Similarly, the Beis Yosef (Choshen Mishpat 227:41) quotes the opinion of R’ Hai Gaon that money held for tzedakah is not subject to ona’ah, though he quotes authorities that disagree.

    How Does the Or Zarua Answer the Rosh’s Proof?

    How would the Or Zarua answer the Rosh’s proof from the Gemara in Bava Kamma? If tzedakah funds are treated like hekdesh, why is the verse of “lishmor” needed to exclude a shomer from liability?

    The Mordechai (Bava Metzia 287) answers that the Gemara in Bava Kamma dealt with a case where the tzedakah funds were earmarked for specific members of the community. It’s therefore deemed as if the recipients already received the money. Once the intended recipients of tzedakah receive their charity, the money is theirs and is no longer like hekdesh.

    What About Interest that is Only Rabbinically Prohibited?

    The debate between the Rosh and the Or Zarua is focused on interest that is prohibited on a Torah level (ribbis ketzutzah).

    For interest that’s only prohibited on a Rabbinic level, there may be a separate leniency based on a Gemara in Bava Metzia 70a. (See Shulchan Aruch Yoreh Deah 160:18 and the commentaries there where this is discussed at length.)

    But Wait! Can Tzedakah Money be Invested At All?

    The Or Zarua asks on his own ruling from a separate Gemara.

    The Gemara in Kesubos (106b) says that tzedakah funds cannot be used for business, as the money may get tied up and be unavailable to use for the needy.

    The Or Zarua answers that this Gemara deals specifically with tzedakah funds that are intended to be immediately disbursed. However, tzedakah funds that aren’t held for immediate disbursement (for example, where principle was donated to invest and the profit will be distributed to tzedakah) aren’t included in this prohibition.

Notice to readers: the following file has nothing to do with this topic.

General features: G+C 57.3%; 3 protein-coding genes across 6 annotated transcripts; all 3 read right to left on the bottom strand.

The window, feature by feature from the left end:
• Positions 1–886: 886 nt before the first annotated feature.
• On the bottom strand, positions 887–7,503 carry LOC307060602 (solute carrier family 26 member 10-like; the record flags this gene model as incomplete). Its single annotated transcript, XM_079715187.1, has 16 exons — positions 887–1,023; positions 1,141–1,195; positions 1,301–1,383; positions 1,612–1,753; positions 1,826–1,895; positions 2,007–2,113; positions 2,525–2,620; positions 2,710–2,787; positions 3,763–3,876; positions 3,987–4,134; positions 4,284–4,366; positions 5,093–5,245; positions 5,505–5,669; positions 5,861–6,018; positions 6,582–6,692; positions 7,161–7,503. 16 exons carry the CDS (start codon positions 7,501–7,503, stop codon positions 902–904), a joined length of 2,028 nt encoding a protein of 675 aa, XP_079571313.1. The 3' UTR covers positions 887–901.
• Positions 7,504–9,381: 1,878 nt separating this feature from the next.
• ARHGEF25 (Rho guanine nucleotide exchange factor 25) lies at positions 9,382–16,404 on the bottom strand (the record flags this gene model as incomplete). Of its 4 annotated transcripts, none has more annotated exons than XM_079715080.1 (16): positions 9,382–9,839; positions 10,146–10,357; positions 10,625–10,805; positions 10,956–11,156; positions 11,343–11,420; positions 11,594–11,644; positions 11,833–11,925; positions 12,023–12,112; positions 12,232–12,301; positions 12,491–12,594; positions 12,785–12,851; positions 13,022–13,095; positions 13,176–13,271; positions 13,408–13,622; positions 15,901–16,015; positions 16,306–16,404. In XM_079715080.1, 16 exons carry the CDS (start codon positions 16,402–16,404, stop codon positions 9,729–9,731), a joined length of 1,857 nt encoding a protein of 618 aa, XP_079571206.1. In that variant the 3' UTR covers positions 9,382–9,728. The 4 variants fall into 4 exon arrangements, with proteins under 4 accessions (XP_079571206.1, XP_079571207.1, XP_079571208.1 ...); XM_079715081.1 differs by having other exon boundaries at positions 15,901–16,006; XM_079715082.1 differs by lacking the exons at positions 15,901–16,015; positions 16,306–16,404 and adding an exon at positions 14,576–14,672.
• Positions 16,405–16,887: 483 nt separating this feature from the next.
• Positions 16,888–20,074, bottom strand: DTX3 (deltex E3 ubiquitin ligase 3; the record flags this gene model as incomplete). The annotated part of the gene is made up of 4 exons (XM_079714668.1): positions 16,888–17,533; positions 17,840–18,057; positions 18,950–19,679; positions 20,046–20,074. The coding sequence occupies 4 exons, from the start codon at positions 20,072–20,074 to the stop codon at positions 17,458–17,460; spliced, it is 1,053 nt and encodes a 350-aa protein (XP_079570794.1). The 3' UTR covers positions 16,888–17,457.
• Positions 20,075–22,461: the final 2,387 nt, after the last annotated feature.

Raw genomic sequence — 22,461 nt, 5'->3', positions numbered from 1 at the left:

The Rashba’s Teshuva

    The Rashba (Teshuvos Meyuchasos 222) says that tzedakah funds may be exempt from the prohibition of interest, as there’s no unique owner of the funds who acts as the lender. (R’ Moshe famously applies a similar logic to argue that corporations shouldn’t fall under the prohibition of interest as a borrower. R’ Moshe though rules that this exemption won’t apply to a lender.)

    However, the Rashba limits this leniency only to where tzedakah funds aren’t apportionable to a specific person in need. Furthermore, he says that this leniency was only suggested “as halacha” but shouldn’t be relied on practically.

    Borrowing with Interest for a Shabbos Meal

    The Magen Avraham (242:2) quotes the Yerushalmi mentioned by the Or Zarua as support that one may borrow with interest to perform a mitzvah, such as purchasing food for shabbos.

    However, the Mishnah Berura says this should only be relied on when the interest was borrowed in a permissible manner, either through heter iska or from a non-Jew.

    Why would the Yerushalmi need to permit borrowing with interest if it’s done in a permissible manner?

    The meforshim explain that even though it’s generally not advisable or financially prudent to borrow with interest at all, one may do so for the sake of a mitzvah, as long as it was done in a permissible manner.

    Bottom line, the prohibition of interest is so severe that the Torah holds the borrower, lender, guarantor and witnesses liable. Poskim should be consulted for practical guidance.